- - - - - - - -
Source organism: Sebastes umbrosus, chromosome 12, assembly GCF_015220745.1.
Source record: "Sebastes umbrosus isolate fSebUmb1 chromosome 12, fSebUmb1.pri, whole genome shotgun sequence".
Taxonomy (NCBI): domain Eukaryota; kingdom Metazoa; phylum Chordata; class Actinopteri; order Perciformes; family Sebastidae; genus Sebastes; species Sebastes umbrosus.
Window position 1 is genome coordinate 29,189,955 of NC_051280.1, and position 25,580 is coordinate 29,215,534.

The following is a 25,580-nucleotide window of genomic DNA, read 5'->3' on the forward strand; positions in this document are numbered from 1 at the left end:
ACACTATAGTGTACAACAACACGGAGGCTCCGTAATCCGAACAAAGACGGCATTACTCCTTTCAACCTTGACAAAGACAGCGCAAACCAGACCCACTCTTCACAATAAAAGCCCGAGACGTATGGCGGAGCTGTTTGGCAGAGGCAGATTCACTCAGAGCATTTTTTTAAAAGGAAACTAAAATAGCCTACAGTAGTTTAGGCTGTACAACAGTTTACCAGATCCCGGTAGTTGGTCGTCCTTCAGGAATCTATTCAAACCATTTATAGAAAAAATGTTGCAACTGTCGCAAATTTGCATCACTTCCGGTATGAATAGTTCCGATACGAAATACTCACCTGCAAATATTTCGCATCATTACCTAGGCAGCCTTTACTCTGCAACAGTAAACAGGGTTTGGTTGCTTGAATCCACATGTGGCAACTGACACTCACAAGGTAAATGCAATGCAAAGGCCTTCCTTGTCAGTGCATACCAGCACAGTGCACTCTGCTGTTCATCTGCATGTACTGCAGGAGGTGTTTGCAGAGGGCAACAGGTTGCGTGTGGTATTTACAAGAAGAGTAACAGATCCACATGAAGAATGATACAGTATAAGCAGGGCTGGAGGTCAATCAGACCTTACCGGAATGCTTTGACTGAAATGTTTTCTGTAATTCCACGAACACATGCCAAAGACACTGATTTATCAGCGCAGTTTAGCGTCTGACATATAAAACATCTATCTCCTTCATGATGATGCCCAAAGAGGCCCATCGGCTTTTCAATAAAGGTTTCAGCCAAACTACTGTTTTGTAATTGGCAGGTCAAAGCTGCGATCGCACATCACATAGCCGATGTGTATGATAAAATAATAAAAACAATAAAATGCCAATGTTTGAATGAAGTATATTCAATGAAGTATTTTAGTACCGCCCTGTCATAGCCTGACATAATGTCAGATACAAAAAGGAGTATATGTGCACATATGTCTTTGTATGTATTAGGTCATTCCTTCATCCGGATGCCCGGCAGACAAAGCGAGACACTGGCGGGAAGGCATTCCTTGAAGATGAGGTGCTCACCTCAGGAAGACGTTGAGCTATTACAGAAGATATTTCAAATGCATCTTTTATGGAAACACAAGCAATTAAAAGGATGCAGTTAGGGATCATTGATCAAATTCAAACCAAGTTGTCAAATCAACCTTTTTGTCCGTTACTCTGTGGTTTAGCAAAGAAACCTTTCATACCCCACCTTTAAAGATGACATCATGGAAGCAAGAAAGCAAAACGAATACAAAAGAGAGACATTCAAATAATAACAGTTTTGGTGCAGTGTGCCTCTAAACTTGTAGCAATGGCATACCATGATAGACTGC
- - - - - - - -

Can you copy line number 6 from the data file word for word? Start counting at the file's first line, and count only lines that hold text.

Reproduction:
ACACTATAGTGTACAACAACACGGAGGCTCCGTAATCCGAACAAAGACGGCATTACTCCTTTCAACCTTGACAAAGACAGCGCAAACCAGACCCACTCTTCACAATAAAAGCCCGAGACGTATGGCGGAGCTGTTTGGCAGAGGCAGATTCACTCAGAGCATTTTTTTAAAAGGAAACTAAAATAGCCTACAGTAGTTTAGGCTGTACAACAGTTTACCAGATCCCGGTAGTTGGTCGTCCTTCAGGAATCTATTCAAACCATTTATAGAAAAAATGTTGCAACTGTCGCAAATTTGCATCACTTCCGGTATGAATAGTTCCGATACGAAATACTCACCTGCAAATATTTCGCATCATTACCTAGGCAGCCTTTACTCTGCAACAGTAAACAGGGTTTGGTTGCTTGAATCCACATGTGGCAACTGACACTCACAAGGTAAATGCAATGCAAAGGCCTTCCTTGTCAGTGCATACCAGCACAGTGCACTCTGCTGTTCATCTGCATGTACTGCAGGAGGTGTTTGCAGAGGGCAACAGGTTGCGTGTGGTATTTACAAGAAGAGTAACAGATCCACATGAAGAATGATACAGTATAAGCAGGGCTGGAGGTCAATCAGACCTTACCGGAATGCTTTGACTGAAATGTTTTCTGTAATTCCACGAACACATGCCAAAGACACTGATTTATCAGCGCAGTTTAGCGTCTGACATATAAAACATCTATCTCCTTCATGATGATGCCCAAAGAGGCCCATCGGCTTTTCAATAAAGGTTTCAGCCAAACTACTGTTTTGTAATTGGCAGGTCAAAGCTGCGATCGCACATCACATAGCCGATGTGTATGATAAAATAATAAAAACAATAAAATGCCAATGTTTGAATGAAGTATATTCAATGAAGTATTTTAGTACCGCCCTGTCATAGCCTGACATAATGTCAGATACAAAAAGGAGTATATGTGCACATATGTCTTTGTATGTATTAGGTCATTCCTTCATCCGGATGCCCGGCAGACAAAGCGAGACACTGGCGGGAAGGCATTCCTTGAAGATGAGGTGCTCACCTCAGGAAGACGTTGAGCTATTACAGAAGATATTTCAAATGCATCTTTTATGGAAACACAAGCAATTAAAAGGATGCAGTTAGGGATCATTGATCAAATTCAAACCAAGTTGTCAAATCAACCTTTTTGTCCGTTACTCTGTGGTTTAGCAAAGAAACCTTTCATACCCCACCTTTAAAGATGACATCATGGAAGCAAGAAAGCAAAACGAATACAAAAGAGAGACATTCAAATAATAACAGTTTTGGTGCAGTGTGCCTCTAAACTTGTAGCAATGGCATACCATGATAGACTGC